Supreme Court Rejects Nevada Church Challenge on Virus Rules

A divided U.S. Supreme Court rejected an effort by a Nevada church to ease limits on the size of its services during the coronavirus pandemic.

Voting 5-4, the justices rebuffed Calvary Chapel Dayton Valley, a Reno-area church that said the state was unconstitutionally discriminating by imposing stricter requirements on church services than on Las Vegas casinos. The state’s order limits indoor church services to 50 people, and the church said it wanted to accommodate as many as 90.

Chief Justice John Roberts joined the court’s liberals in the majority. The court as a whole gave no explanation, though Roberts said in an earlier case that judges must give elected officials wide latitude to make health and safety judgments during a pandemic.

Conservative Justices Clarence Thomas, Samuel Alito, Neil Gorsuch and Brett Kavanaugh dissented. saying they would have let the church hold larger services while the case went forward on appeal.

“That Nevada would discriminate in favor of the powerful gaming industry and its employees may not come as a surprise, but this Court’s willingness to allow such discrimination is disappointing,” Alito wrote.

The rebuff marks the court’s latest refusal to exempt religious services from crowd-size limitations imposed by state officials looking to combat the virus outbreak. The justices in May refused to block restrictions in California and Illinois.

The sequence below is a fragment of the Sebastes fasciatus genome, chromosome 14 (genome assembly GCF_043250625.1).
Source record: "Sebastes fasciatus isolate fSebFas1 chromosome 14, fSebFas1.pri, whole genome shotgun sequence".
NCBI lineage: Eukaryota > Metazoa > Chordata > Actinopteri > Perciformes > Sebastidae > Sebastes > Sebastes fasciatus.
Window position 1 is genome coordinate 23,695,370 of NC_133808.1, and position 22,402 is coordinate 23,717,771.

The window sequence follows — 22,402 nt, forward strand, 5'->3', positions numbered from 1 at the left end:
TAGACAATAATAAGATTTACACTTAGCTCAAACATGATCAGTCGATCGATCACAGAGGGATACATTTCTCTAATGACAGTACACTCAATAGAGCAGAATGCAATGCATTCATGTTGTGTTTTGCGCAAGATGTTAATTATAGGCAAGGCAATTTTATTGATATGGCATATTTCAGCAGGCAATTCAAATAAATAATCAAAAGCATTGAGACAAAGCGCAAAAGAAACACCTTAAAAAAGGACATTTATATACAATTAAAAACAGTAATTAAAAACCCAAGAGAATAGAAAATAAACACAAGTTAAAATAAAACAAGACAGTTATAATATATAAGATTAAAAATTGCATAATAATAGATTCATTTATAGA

“Where those broad limits are not exceeded, they should not be subject to second-guessing by an unelected federal judiciary, which lacks the background, competence, and expertise to assess public health and is not accountable to the people,” Roberts wrote at the time.

Discrimination Claim

Calvary Chapel argued that religious services are being subjected to discrimination because gatherings at some locations, including casinos, are limited to half their fire-code capacity while services at places of worship are capped at 50, no matter their facilities’ size.

“Thousands of people swarmed around gaming tables and slot machines for long periods at 50% capacity,” the church said in papers filed with the court.

Nevada officials counter that the state is treating religious organizations the same or better than other mass gatherings because some venues like movie theaters and museums are limited to 50% of occupancy or 50 people, whichever is less. Audiences are prohibited at concerts.

Casinos are subject to restrictions that are more extensive than for religious gatherings, the state argued, including providing masks for customers and designated locations for Covid-19 testing. Nevada’s gaming regulator has required masks at card and game tables if there is no other barrier.

“Choosing to reopen a highly regulated industry, that is subject to significant regulatory control that allows for a rapid shutdown if a second Covid-19 outbreak arises, makes sense,” state officials said.

The case is Calvary Chapel v. Sisolak, 19A1070.

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